Howdy, readers. About every two years, the orbits of Mars and Earth work to put Mars behind the Sun when viewed from Earth. In this arrangement, the Sun makes it pretty tough to communicate with the various spacecraft we’ve got orbiting the Red Planet and creeping around on its surface. This arrangement, called “solar conjunction,” lasts for about five weeks. During this time, we generally reduce operations to the bare minimum required to keep these marvels running. MRO’s HiRISE is no exception, do we haven’t been taking images for the past five weeks.
That ends today, though. Mars recently came out of solar conjunction and operations have been ramping up. We ought to be starting our first post-conjunction image at around 9 PM Tucson time (MST) tonight, February 22.
I mention this fact to draw your attention to a pretty cool feature of the Google Earth desktop application. It’s been around for a while, but you might not have heard about it. It’s called Live from Mars, and it shows you the orbits of MRO and Odyssey as they’re orbiting Mars right now. You can also see the image footprints for upcoming HiRISE (MRO) and THEMIS (Odyssey) observations. Even cooler, you can virtually ride along with MRO or Odyssey, your point of view tracking along those orbits.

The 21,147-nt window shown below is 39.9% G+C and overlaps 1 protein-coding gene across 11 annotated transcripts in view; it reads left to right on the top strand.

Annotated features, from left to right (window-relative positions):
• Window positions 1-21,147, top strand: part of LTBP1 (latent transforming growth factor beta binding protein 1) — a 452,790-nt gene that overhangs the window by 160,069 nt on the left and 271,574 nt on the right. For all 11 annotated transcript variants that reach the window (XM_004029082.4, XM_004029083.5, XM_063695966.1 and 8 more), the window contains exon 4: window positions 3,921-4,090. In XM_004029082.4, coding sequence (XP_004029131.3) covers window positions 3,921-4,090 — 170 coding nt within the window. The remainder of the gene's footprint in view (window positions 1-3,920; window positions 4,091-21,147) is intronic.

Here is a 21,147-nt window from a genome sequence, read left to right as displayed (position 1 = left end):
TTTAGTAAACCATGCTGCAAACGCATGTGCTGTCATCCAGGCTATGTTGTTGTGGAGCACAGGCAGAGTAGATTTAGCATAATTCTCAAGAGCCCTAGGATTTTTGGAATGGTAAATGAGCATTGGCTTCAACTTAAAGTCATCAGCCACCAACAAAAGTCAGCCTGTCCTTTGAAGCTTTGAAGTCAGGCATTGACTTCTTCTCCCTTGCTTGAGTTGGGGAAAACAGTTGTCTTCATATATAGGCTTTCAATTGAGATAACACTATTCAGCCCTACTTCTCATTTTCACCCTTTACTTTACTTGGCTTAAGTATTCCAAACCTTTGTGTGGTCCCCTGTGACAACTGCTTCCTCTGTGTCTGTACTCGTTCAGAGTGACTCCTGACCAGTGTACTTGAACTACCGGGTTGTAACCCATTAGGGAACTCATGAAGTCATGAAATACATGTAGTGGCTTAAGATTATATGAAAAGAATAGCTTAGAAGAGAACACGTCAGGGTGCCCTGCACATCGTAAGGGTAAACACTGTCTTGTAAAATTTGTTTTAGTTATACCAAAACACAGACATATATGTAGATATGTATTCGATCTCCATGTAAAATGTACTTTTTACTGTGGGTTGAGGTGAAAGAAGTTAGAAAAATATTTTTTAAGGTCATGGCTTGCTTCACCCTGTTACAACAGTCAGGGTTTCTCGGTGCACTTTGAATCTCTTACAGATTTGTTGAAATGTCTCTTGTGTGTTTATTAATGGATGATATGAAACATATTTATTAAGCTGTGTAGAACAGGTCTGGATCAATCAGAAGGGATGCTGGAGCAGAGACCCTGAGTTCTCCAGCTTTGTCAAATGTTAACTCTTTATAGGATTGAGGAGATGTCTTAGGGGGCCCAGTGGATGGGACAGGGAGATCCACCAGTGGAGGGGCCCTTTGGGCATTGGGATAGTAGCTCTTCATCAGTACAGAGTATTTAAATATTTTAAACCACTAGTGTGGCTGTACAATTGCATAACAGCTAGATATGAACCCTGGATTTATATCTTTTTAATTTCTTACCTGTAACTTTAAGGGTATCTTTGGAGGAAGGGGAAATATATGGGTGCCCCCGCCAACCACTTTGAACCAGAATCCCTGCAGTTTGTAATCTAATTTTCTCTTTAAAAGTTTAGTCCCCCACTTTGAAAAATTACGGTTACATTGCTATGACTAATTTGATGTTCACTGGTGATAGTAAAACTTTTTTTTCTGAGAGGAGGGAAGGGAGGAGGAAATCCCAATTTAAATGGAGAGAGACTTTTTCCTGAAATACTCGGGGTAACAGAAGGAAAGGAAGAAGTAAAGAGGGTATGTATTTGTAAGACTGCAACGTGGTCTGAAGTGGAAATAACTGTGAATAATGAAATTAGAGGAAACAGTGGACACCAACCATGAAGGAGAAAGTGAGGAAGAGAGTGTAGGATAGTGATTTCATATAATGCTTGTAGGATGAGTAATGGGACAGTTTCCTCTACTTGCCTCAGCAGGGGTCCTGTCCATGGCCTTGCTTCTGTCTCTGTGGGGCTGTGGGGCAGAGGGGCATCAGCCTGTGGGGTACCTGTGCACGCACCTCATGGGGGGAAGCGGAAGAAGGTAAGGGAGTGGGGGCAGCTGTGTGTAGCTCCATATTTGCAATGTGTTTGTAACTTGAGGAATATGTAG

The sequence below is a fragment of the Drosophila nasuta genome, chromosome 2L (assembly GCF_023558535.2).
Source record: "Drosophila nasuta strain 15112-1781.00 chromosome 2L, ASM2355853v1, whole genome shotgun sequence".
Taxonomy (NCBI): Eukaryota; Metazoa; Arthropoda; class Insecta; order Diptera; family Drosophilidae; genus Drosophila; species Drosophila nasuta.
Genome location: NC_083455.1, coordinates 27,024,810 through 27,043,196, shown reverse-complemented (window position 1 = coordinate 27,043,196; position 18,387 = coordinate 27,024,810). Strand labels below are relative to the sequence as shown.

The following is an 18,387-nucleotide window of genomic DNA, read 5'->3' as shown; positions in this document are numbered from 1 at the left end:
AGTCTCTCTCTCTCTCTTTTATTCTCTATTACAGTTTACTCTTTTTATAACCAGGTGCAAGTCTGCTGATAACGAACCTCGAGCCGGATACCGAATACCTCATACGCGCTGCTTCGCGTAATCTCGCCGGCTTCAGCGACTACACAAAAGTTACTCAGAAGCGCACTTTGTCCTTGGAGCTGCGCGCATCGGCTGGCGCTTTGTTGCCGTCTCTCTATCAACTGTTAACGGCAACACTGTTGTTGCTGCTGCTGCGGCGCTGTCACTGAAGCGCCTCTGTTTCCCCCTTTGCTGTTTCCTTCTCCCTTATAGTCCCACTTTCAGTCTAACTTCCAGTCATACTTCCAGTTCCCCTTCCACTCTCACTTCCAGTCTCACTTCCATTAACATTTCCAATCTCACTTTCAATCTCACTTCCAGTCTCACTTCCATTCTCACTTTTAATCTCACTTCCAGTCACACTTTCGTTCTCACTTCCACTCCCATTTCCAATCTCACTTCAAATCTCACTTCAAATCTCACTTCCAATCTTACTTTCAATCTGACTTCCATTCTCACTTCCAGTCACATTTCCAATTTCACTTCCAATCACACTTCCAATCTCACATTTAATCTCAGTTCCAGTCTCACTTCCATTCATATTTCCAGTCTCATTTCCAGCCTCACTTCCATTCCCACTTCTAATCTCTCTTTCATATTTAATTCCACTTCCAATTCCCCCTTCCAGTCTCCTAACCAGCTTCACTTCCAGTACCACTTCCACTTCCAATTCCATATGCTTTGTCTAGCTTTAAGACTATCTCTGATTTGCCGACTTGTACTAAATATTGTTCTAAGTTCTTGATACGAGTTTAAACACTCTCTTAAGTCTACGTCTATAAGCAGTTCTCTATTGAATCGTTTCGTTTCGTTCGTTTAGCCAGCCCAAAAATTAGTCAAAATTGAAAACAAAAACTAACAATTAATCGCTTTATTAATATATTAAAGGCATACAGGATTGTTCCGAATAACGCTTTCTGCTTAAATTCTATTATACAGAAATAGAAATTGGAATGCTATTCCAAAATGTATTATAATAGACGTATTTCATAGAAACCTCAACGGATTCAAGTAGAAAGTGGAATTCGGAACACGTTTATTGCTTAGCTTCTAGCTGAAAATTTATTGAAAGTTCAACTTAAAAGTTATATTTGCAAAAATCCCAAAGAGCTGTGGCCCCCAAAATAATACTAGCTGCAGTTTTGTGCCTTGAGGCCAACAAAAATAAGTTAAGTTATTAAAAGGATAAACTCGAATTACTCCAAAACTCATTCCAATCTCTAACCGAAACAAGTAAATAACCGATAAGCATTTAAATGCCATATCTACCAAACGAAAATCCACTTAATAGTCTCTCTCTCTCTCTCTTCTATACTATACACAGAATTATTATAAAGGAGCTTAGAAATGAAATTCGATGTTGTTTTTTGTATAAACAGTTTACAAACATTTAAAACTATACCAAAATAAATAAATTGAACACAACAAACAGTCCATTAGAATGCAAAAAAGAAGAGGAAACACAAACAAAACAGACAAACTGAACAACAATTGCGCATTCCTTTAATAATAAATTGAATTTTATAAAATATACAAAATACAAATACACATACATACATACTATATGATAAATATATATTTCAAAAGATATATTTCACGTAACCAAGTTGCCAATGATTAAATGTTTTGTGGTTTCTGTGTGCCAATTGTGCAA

To set it up, launch the latest version of the Google Earth desktop application. Find the little menu button that looks like Saturn, and click it to drop down the menu. Select Mars.
Once Mars comes into view, go to the Layers panel and open up the Mars Gallery group. You should see Live from Mars. Open up that group, and you’ll see Live from Odyssey and Live from MRO. Open up the Live from MRO group and you’ll find MRO Orbit, Fly Along, and HiRISE Footprints. Activate those and you’ll see a segment of the MRO orbit; you might see a HiRISE footprint or two, but our images are so small compared to the size of Mars that you might need to zoom in a bit to find them.
If you double-click the Fly Along item, your point of view will switch to that of MRO orbiting Mars. As you travel along, you’ll come across upcoming HiRISE observations, such as the one called out in the above image.
Cool, isn’t it?